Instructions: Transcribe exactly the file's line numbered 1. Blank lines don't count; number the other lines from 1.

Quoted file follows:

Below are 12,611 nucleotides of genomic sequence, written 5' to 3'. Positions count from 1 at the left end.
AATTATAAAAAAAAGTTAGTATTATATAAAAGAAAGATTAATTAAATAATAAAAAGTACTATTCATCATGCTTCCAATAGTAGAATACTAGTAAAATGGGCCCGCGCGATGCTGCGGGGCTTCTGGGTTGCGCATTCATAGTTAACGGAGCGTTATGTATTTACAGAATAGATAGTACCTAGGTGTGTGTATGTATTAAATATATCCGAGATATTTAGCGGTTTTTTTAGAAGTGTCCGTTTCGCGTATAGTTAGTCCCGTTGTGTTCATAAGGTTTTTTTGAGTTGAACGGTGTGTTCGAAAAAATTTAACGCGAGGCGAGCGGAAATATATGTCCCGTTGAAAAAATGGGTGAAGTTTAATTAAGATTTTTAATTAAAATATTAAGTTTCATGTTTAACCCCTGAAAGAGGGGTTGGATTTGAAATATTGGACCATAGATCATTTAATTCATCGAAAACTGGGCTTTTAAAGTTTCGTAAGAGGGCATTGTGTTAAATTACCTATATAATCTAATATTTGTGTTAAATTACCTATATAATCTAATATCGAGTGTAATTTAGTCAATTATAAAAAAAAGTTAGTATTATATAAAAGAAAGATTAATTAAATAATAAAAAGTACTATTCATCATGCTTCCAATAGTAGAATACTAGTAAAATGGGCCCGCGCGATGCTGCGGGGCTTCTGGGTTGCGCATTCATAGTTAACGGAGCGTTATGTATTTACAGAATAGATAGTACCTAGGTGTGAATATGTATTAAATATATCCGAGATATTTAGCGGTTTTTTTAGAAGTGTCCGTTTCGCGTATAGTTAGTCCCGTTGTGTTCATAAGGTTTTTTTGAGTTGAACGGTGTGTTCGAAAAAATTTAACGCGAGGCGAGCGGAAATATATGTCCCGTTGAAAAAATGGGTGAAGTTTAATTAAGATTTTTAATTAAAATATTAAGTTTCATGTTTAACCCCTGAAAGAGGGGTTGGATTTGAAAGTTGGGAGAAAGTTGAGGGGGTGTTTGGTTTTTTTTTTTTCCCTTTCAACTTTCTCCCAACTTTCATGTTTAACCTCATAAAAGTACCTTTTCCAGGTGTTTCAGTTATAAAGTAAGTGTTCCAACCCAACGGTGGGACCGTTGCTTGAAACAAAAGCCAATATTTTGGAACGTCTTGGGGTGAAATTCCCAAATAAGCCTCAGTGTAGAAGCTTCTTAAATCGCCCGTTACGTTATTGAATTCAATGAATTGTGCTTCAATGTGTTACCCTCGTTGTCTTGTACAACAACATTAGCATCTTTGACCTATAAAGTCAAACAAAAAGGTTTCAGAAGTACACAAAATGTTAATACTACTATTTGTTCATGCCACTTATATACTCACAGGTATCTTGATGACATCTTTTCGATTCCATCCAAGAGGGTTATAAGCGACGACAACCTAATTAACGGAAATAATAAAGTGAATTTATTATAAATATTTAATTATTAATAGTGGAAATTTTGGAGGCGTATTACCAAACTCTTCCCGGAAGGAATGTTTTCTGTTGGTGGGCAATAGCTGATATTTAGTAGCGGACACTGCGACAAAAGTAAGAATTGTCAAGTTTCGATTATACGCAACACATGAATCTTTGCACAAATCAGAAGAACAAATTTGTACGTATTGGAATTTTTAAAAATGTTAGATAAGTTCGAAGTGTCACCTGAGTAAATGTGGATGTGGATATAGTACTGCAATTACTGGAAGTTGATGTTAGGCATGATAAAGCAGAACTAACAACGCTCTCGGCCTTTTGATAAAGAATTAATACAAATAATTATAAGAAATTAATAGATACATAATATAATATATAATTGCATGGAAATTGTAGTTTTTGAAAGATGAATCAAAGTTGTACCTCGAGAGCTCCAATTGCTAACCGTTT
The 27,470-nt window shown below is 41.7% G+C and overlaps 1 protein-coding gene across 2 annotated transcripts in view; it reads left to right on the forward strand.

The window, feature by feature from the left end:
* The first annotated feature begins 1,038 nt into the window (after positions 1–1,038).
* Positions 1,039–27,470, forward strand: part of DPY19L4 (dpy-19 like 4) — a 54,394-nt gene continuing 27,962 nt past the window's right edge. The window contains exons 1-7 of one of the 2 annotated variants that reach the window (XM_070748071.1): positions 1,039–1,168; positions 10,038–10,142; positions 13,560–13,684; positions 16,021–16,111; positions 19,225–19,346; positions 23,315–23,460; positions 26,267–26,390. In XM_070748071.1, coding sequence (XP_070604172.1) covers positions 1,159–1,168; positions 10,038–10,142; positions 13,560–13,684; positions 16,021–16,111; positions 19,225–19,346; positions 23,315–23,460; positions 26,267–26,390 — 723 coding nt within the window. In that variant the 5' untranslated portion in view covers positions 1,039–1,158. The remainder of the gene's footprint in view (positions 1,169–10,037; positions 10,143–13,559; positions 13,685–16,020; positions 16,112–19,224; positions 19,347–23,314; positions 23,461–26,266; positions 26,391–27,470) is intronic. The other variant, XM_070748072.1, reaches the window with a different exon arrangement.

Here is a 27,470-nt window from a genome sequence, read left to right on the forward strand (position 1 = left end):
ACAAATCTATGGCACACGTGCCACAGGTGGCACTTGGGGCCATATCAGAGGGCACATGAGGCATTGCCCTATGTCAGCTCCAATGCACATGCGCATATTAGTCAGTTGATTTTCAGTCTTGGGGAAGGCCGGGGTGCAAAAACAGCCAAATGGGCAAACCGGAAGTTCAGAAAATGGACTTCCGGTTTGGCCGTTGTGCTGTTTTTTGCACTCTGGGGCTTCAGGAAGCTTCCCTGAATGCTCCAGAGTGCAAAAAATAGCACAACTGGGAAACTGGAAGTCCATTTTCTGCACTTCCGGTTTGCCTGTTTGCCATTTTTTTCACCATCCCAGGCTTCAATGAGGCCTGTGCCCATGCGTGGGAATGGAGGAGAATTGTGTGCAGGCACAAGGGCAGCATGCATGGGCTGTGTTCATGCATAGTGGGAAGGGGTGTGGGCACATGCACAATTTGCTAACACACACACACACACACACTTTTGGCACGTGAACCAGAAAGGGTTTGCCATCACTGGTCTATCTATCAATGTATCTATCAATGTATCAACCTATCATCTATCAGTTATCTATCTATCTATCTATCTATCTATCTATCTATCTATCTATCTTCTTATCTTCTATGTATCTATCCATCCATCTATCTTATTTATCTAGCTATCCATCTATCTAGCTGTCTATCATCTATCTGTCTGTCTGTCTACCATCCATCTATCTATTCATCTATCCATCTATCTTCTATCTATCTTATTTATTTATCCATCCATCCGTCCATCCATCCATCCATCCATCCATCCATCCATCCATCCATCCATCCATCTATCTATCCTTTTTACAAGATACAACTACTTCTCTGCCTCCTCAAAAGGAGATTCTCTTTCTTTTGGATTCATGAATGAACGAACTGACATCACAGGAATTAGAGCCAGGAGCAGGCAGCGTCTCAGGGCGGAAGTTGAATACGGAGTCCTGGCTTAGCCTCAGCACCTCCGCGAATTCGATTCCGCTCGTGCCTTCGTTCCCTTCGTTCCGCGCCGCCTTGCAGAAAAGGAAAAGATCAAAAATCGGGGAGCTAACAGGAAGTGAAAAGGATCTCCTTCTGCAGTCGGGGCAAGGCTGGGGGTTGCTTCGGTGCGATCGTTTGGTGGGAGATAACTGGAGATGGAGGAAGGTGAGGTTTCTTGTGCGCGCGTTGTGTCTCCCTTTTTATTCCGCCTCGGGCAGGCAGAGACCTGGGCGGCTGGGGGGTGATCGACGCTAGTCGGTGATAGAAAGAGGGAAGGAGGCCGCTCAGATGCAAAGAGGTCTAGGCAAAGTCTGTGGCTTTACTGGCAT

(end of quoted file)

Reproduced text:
Below are 12,611 nucleotides of genomic sequence, written 5' to 3'. Positions count from 1 at the left end.